3 tips to set goals

By Shane Woodman, chairman, Generation Next
Onspot of North America Inc

This article was originally published in the August 2019 issue of Generation Next Edition

Did you start the year with a new year’s resolution? Ask yourself, “Did I make it past February?” If you did, congratulations! If not, keep reading. These following three tips are proven to help higher performers succeed.

Tip 1: Annually, pick 7-10 goals and write them down.

These goals should consist of personal and organizational goals. Focus on two-three goals per quarter. Too many goals in progress will hinder your ability to achieve them. There are two types of goals: achievement goals and habit goals. An achievement goal is focused on a one-time accomplishment. An example would be to complete a half marathon by November 30. A habit goal consists of a regular, ongoing activity. An example would be to run three miles, four days a week.

Tip 2: Make sure you choose S.M.A.R.T.E.R goals.

                S: Specific- Identify exactly what you want to accomplish and by when.

                M: Measurable- Quantify the result that you want.

                A: Actionable- Use an action verb to start. Example: Read 30 pages per day.

                R: Risky- The goal should be in your discomfort zone.

                T: Time- Make sure your goal has a deadline   

                E: Exciting- Your goal should motivate you.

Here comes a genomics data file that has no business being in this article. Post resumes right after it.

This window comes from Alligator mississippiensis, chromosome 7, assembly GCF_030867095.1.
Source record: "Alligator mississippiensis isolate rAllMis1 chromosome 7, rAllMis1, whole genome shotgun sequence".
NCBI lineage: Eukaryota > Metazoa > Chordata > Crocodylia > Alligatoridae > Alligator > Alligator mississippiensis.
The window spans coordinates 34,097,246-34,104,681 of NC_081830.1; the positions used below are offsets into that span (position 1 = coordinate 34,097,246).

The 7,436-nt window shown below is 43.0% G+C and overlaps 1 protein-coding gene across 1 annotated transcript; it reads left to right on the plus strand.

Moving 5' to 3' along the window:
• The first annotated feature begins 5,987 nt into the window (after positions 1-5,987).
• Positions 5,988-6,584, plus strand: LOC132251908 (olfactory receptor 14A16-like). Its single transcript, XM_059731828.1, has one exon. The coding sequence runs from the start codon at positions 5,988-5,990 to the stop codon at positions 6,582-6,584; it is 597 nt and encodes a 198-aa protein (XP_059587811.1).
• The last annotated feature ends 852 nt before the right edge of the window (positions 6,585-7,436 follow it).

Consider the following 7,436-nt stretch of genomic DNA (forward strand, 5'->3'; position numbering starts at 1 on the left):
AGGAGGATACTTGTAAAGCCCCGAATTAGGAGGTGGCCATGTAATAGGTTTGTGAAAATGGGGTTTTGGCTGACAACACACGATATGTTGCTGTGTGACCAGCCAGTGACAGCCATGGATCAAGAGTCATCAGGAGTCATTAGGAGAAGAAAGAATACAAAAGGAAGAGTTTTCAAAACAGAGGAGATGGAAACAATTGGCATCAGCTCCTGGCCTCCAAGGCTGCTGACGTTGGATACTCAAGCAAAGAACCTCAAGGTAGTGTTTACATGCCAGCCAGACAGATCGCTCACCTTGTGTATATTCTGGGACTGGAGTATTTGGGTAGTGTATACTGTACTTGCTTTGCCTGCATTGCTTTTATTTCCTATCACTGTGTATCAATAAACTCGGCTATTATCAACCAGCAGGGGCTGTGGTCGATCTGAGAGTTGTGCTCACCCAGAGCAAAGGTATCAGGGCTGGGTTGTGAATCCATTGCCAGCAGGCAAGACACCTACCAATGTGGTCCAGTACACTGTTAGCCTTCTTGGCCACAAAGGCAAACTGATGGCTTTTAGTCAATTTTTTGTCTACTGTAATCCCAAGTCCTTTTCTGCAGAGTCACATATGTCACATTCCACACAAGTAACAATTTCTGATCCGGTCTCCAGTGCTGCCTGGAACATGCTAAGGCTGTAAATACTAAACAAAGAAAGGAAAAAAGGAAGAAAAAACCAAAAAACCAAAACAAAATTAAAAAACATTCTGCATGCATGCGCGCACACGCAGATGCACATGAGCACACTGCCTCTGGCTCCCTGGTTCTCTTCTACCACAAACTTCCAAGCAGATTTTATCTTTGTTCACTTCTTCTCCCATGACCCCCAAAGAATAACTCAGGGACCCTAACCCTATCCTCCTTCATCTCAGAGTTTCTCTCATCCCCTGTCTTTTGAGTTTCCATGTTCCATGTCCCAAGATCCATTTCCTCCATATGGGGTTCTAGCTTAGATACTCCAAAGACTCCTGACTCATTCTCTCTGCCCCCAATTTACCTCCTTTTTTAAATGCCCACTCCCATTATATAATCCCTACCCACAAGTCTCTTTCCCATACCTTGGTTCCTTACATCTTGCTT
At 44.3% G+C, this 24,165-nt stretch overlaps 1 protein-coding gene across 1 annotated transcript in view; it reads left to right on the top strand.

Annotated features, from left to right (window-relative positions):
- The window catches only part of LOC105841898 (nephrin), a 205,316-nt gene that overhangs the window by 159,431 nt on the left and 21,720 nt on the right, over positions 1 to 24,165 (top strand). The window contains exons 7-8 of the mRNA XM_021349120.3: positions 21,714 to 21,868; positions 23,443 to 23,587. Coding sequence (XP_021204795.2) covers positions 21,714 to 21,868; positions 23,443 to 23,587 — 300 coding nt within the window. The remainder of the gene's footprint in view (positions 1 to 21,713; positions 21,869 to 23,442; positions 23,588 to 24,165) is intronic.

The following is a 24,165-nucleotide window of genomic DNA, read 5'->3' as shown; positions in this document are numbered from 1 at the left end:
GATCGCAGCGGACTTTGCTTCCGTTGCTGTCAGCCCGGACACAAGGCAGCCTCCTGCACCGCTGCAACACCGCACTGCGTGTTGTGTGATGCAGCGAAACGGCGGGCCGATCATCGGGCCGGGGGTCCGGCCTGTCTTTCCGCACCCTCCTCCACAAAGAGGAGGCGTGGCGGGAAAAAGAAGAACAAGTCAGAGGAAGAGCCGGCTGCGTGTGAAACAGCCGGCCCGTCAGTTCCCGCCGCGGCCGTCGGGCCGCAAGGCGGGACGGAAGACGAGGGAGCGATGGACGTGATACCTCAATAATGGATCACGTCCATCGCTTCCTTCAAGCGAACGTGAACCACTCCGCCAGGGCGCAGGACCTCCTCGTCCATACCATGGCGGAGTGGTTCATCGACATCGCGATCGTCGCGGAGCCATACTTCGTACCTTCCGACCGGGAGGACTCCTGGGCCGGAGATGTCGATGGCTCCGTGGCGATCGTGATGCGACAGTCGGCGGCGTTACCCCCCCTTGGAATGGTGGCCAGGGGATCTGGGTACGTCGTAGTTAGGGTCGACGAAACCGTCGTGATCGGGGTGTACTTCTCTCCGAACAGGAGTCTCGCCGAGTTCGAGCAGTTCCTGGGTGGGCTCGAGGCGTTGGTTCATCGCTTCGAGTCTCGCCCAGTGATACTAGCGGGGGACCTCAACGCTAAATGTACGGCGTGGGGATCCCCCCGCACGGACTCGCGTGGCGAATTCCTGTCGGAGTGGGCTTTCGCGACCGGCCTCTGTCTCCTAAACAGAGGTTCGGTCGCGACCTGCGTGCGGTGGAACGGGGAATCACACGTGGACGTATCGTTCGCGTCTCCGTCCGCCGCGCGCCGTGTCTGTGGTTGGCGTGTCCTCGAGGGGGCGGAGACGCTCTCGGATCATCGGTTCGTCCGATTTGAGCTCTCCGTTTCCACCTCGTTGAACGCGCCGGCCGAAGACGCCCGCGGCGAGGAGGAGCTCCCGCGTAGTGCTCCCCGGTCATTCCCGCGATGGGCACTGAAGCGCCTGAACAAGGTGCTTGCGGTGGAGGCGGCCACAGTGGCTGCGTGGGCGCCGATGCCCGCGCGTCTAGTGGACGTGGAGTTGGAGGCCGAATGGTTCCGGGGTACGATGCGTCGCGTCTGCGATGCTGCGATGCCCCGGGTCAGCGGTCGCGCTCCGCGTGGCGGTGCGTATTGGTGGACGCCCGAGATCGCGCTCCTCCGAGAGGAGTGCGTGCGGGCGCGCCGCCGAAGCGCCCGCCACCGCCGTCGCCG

R: Relevant- It should be appropriate to your stage in life.

Tip 3: Track your progress.               

A habit goal I would recommend implementing would be to review your goals daily to start your day. This will force you to stay on top of your progress. 

For each goal, write down your next steps. It is okay to for the first step to be something easy to get you going. After that, the steps should put you in your uncomfortable zone. This shows that the goals were, in fact, risky. Once you complete a step, check it off and move on. Progress tends to be a strong motivator for people. If you see yourself moving closer to your end goal, odds are that you will continue. When you complete your goal, you should give yourself a reward. An example of a reward: celebrate your win with a weekend getaway with your spouse. 

If you can follow these three tips to setting goals, I can guarantee you will start accomplishing more and more. Again, be sure to choose both personal and organizational goals. It is important to improve yourself personally; your organizational growth will follow. Best of luck achieving your goals!